The noise from the extreme right being extremely wrong about women has made me think about some of the strong women in my life. My very strong mother, Gladys (Vaz) Morais, my older sister Elaine, and the feisty Irish Franciscan nun, Sr. Enda (Sr.Philomena Ryan) who dominated my years at the Assunta Secondary School in Petaling Jaya as its ball-of-fire headmistress.
I was drawn to and learned from all three a certain fearlessness about embracing new ideas even while holding on to my faith. And the will to “Just Do It”—long before Nike told us all to do the same—but mostly to sell more shoes.
I have always had trouble buying shoes for my large, flat feet—but despite that, Nike’s gospel did not resonate as much as my mother’s aphorisms turned often, wittily and well, from her native Malayalam into English. I learned more listening to Mum’s stories of the Japanese Occupation of Malaya and of managing with very little while caring for an ever expanding family of immediate and extended relatives. Clever ads with million dollar budgets left a far more fleeting impression than being exposed to the works of Betty Freidan, Simone de Beauvoir and Germaine Greer by my sister who made me read stuff before I understood why I should. And in school the message from Sr. Enda and the Franciscan lens through which she taught us to view the world meant more to me than what Nike was selling with its ballyhooed tagline.
It is true though that we do need good running shoes to get away from the flame-throwing in the public space by the likes of the dementedly Catholic Sanctorum, for example. While he turns purple with righteous indignation at the wicked ways of the ungodly (i.e. people not like him) the words I heard most often from the three women who so shaped my sensibility was not “GOD WILL PUNISH YOU” but “God will understand.” I like “understand” a lot more than “punish.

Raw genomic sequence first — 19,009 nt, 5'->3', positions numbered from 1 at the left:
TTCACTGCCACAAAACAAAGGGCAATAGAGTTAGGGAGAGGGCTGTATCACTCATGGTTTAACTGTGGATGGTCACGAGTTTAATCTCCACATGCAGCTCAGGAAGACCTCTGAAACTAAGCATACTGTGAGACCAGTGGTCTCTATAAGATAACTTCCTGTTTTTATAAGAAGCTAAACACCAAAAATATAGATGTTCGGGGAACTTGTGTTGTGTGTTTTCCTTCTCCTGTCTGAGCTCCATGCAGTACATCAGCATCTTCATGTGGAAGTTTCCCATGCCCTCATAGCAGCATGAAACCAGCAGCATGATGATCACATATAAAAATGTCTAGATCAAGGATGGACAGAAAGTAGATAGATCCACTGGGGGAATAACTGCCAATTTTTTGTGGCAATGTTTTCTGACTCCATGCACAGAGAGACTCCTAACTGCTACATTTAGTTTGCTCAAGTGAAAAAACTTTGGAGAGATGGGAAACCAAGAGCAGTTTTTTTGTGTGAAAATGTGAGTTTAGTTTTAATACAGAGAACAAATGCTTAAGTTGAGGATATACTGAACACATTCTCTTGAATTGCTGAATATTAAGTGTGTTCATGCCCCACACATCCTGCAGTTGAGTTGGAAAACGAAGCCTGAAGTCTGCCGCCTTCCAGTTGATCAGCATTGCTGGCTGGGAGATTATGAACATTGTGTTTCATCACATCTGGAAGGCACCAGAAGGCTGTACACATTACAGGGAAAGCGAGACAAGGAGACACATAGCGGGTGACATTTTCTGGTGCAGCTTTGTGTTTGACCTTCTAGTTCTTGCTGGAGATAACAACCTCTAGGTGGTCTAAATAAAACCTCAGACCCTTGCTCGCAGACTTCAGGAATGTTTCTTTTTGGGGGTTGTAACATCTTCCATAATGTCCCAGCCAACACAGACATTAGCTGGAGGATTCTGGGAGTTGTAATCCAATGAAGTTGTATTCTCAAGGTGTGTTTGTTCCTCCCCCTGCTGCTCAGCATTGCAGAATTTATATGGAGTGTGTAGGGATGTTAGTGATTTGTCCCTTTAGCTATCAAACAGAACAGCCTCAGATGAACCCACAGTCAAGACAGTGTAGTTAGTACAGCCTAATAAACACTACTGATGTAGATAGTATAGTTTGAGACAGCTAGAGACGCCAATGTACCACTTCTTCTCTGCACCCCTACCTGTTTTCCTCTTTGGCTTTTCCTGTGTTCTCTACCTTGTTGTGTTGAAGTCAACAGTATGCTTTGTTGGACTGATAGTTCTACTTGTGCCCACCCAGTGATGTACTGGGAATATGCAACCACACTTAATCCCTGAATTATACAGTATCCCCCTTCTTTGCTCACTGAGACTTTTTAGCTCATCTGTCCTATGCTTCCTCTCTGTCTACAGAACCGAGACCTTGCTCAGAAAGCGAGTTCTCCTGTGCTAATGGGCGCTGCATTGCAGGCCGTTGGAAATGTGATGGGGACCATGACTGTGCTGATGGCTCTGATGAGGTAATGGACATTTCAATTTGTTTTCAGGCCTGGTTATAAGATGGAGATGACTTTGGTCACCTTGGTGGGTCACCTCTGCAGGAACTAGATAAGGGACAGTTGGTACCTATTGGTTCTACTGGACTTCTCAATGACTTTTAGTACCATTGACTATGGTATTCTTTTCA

Maybe it’s because I am an unshakably Vatican Two Catholic. My most vivid memory of Catechism class with Sr. Enda was listening to her tell us how Pope John XXIII threw open the windows of the Vatican to let in some air, but that the winds of change that blew in were more like a gale. What a rush of wind it was!
This blowing in of the Spirit is what the likes of Sanctorum, the Newt, and the powerful men in costume in stained glass basilicas are hoping can be blown back with their misogynist proposals to police women. These men of the stump and men in red actually seem to think they can and should return to the days before we shook out the claustrophobic mustiness of conventional religion and a society in which discrimination was institutionalized.
Good luck to them! They clearly have no idea what a spirit-infused woman is capable of. Sr. Enda used to point to our devoutly Hindu school clerk and say to us that “being a good Hindu like Kalyani was better than being a bad Catholic.”
It is hard to imagine any one of our xenophobic political candidates who look to succeed by diminishing women or demonizing immigrants and the first African-American President of the United States saying anything close. Would any one of them say, for instance, “It is better to be a good Muslim than a bad Christian?”
Happy Feast Day, Sr. Enda!
Meanwhile, in Petaling Jaya this weekend: Assuntarians gather to celebrate Sr. Enda’s feast day with her. From Hawaii to all at my alma mater and especially to Sr. Enda: much aloha and gratitude for teaching the girls who were lucky enough to be educated at Assunta, how to be open to “Brother Sun and Sister Moon.”